How do fan engagement strategies differ across multiple touch points?
Published: 01 Sep 2017
Social media is evolving at a tremendous rate with each new platform offering marketing possibilities waiting to be explored. Sports rights holders have to adapt quickly to tailor their product to all the new ways their fans want to consume it. By providing the world's leading sports organisations with the best young media talent, GlobalSportsJobs is playing a key part in helping to meet this demand. We asked several of our partners how they're exploiting the fan engagement potential across their digital estate.
The fracturing of the media landscape provides challenges and opportunities for sports clubs, federations, rights holders and sponsors. The domination of television as the major marketing vehicle is in decline; in order to connect with customers across multiple screen sizes, touchpoints, demographics and personal preferences, fan engagement must be proactive, flexible and innovative.
The NBA is the No.1 professional sports league on social media globally, and is the highest profile example of a sports organisation recognising the different ways of packaging its product to meet the diversity of its fanbase – diehard fans and potential new audiences across the global social media landscape.
The NBA were one of the first sport rights holders to launch its own OTT online subscription service, NBA League Pass. With live game coverage options including virtual reality, multi-game views and interactive stats, plus exclusive behind-the-scenes content, clearly this will satisfy the appetites of the most dedicated fan.
“We produce games especially for virtual reality. It’s customised, not repurposed for the fans,” commented NBA Deputy Commissioner/COO Mark Tatum – a quote which shows how it is producing content exclusively for each of its platforms, rather than capturing content centrally and editing it appropriately for each channel.
Another example of this is Snapchat, which the NBA see as a chance to reach young audiences who may not watch games on TV. Shorter, punchier behind-the-scenes content, which is often celebrity-focused and only loosely related to basketball, is key to hooking in younger eyeballs to the NBA brand. Its three- or four-minute NBA Snapchat Shows are watched by millions of young users.
Formula 1's recent change of commercial rights holder has given the motorsport's governing body the FIA freedom to exploit a litany of new fan engagement opportunities.
Sean Bratches, the FIA's new Managing Director of Commercial Operations promised to "detonate the fan experience", adding: "There's an opportunity on multiple fronts to engage not only the next generation of fan but also better serving the incumbent fan."
Those "multiple fronts" refer to the variety of previously untapped touchpoints and audiences that F1 have now begun to exploit. Already a deal with Snapchat has harnessed user-generated content to compile 'Stories' from F1 fans across the world. The remaining course of F1's fan engagement "detonation" will be fascinating to follow.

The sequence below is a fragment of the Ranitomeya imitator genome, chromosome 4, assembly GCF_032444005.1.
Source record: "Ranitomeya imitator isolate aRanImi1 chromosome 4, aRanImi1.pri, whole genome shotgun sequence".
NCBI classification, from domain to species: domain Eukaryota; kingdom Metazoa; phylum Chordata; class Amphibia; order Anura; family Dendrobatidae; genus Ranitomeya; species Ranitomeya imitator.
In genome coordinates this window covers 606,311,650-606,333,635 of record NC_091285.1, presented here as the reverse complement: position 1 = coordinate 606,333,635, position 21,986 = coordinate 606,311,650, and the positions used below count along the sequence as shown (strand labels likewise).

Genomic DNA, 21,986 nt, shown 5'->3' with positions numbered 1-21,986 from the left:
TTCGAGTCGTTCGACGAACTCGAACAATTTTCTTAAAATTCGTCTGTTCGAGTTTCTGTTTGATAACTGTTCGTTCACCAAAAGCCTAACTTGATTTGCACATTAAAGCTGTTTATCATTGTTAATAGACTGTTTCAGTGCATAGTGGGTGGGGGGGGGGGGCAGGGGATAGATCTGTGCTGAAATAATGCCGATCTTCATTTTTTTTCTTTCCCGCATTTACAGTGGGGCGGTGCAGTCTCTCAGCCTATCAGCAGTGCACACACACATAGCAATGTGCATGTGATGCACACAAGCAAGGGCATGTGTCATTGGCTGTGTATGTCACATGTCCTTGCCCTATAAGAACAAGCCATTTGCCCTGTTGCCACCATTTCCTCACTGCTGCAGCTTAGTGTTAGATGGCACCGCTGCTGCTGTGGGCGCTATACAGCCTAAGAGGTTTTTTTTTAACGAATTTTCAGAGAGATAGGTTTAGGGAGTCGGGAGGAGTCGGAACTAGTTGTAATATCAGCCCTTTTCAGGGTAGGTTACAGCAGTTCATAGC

It's not just early days for F1, but for every sports organisation in identifying the most commercially valuable avenues and mechanisms. SVG Europe – a body that advances the creation, production and distribution of video sports content – admit that "what works and what doesn't is still anyone's guess".
SVG's experts recognise that millennials (the most sought-after audience) are deserting linear TV yet at the same time they expect broadcast-quality coverage across their other screens. They prefer highlights packages to the apparent inconvenience of consuming an entire live match, and are dispersing to social media, eSports and creating and consuming user-generated content.
The fact we're still in an experimental period is also proven by English Premier League clubs initially embracing, but now increasingly distancing themselves from Facebook Live as a potentially valuable platform for hosting their live streams (such as pre-match press conferences). We've also just witnessed a flurry of creative experimentation across different social platforms by clubs announcing new summer signings.
Of course, all this sophisticated experimentation with content across different platforms, as well as the capturing of fans’ data and segmentation of audiences, needs to be powered by a savvy digital workforce. It’s the sort of expertise that hasn’t traditionally been attracted to the sports industry, but that’s changing rapidly.
“The desire for sports clubs and sponsors to engage their fans through multiple touchpoints in these new, sophisticated ways is driving greater diversity in the sort of talent coming into the industry, and we’re leading that shift,” says GlobalSportsJobs CEO Will Lloyd.
“We’re driving greater awareness of this need for diversity, having worked with a client such as TwoCircles since its inception four years ago in attracting a more ‘techie’ type of candidate, while also promoting their new TwoCircles Academy.
Back to content platforms, Facebook Live is still a key component of the ICC's fan engagement strategy, along with Instagram, Snapchat and YouTube, but most intriguing was the world cricket governing body's recent use of Twitter.
They tried a new way of 'pushing' targeted content to fans with a pioneering personalised direct messaging experience during the ICC Champions Trophy in June. With a single click, fans could opt to receive up-to-the-minute video round-ups, personalised video messages from commentators and other exclusive content.
Whether it's tailoring their product to suit the medium it's delivered on, or exploiting new mechanisms to access each fan's eyeballs, it's clear sports organisations who don't look to adapt and reinvent themselves risk being lost amidst the din of the digital marketplace.